After you've received your financial aid award letters, you need to know the next steps for each and make a decision. This article can help!
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After being accepted to a college and applying for financial aid to each specific institution, you will receive a financial aid letter in the mail and/or through email that will notify you of the amount of money you qualify for. Keep in mind: if you applied for financial aid from multiple colleges or academic institutions, you will receive an award letter from each school. Financial aid awards are based off the cost of attendance and amount of financial burden on the student, so each school will tend to offer you a different amount of loans, scholarships, and grants. Each financial aid package is meant to help fill in the gap between your ability to pay for school and the actual cost of attending. 

Included in the financial aid letter, there will be a number of things that you want to pay special attention to:

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The School’s Cost of Attendance (COA)

Included in this number will be everything from tuition, fees, room and board, and books, and will sometimes also include projected average costs of transportation, extracurricular activities, and other personal expenses. Make sure that your award letter itemizes each of these items so that you can compare each of the award letters as well as with your own estimates. When enrolling as a freshman, planning out a budget so that you don’t end up falling short before the semester or year is over will help to reduce the stress of going to school.

Estimated Family Contribution (EFC)

This number is the portion your family is expected to contribute and can vary depending on your family’s income. Speak with your parents about this to ensure everything lines up correctly.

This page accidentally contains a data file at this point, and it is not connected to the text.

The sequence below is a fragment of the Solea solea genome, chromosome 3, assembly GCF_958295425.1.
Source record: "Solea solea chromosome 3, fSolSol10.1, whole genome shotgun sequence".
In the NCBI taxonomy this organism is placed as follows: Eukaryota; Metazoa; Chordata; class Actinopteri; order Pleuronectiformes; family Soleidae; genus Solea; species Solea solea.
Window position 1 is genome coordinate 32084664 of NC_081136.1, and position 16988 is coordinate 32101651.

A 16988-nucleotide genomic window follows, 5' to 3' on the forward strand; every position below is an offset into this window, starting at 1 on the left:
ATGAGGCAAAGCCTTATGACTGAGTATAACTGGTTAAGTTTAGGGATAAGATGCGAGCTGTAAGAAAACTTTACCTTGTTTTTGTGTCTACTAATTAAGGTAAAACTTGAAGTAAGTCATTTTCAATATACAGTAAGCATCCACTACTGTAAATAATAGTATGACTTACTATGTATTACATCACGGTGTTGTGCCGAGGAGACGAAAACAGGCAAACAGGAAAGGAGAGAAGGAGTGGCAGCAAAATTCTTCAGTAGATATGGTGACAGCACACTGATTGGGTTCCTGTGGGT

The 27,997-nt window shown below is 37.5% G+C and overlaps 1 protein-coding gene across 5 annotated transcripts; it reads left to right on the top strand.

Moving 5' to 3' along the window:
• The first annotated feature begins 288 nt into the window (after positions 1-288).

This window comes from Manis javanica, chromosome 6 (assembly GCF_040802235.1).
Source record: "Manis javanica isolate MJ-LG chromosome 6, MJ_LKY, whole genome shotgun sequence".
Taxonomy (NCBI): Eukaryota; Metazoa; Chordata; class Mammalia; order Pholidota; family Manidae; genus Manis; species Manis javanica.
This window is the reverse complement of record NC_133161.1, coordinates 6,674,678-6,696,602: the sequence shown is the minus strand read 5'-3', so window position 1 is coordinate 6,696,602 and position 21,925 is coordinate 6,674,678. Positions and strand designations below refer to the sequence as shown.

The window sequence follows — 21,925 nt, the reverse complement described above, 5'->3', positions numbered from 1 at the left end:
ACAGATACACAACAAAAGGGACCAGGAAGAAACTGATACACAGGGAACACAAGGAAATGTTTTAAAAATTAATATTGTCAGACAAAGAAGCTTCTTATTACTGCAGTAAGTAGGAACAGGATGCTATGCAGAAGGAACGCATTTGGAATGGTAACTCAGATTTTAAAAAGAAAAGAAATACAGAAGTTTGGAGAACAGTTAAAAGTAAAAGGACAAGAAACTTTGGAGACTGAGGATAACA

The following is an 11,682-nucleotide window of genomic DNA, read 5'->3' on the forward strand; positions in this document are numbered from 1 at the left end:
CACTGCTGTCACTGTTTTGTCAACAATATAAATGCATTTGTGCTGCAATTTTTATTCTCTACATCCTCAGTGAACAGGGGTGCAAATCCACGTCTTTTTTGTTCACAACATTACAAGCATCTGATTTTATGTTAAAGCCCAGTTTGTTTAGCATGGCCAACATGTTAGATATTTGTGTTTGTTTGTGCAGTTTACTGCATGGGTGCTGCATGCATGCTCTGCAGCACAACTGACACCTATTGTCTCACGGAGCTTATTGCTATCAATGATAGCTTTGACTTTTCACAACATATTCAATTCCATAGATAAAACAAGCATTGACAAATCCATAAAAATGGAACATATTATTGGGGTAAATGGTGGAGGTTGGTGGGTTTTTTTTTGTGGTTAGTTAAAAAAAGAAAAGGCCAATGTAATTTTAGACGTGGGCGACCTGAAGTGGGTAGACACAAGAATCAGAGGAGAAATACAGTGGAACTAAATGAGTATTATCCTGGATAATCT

Scholarships and Grants

There truly is so much financial aid out there for students, but often it takes a little extra legwork. Be sure to apply for as many grants and scholarships that you qualify for; speak with the school’s financial aid office and search online for aid money you may have missed, and do this every year you apply. And remember, just because you aren’t a straight A student doesn’t mean you won’t get a scholarship or especially a grant.

Loans

This one is important. This is the money that you will have to pay back, so you want to be sure that interest rates are low enough to be worth taking out a potentially high dollar loan. The average yearly cost of tuition is over $9,000 for in-state and out-of-state average tuition is nearly $23,000 a year. So, throughout the life of your loan, one percentage point in interest can add up to tens of thousands of dollars. Also, it will be important to consider how much of those loans are subsidized and how much are unsubsidized. Any loans that are unsubsidized you will have to pay interest starting with the day you take out the loan.

Again, speak with your parents and be sure to compare the financial aid packages side by side. While you may have your heart set on a school across the country, it just might not be financially responsible or worth it to attend. Remember, student loans don’t just go away and you will have to pay for them eventually. Don’t just sign an award letter without considering each of the pros and cons.

Also, if your financial situation has changed since you applied for aid or if you think something is wrong on your award letter, you can always appeal it. In many instances, you can fill out a Change in Income form if you or your parents lost a job, for example, to help readjust your award amount.

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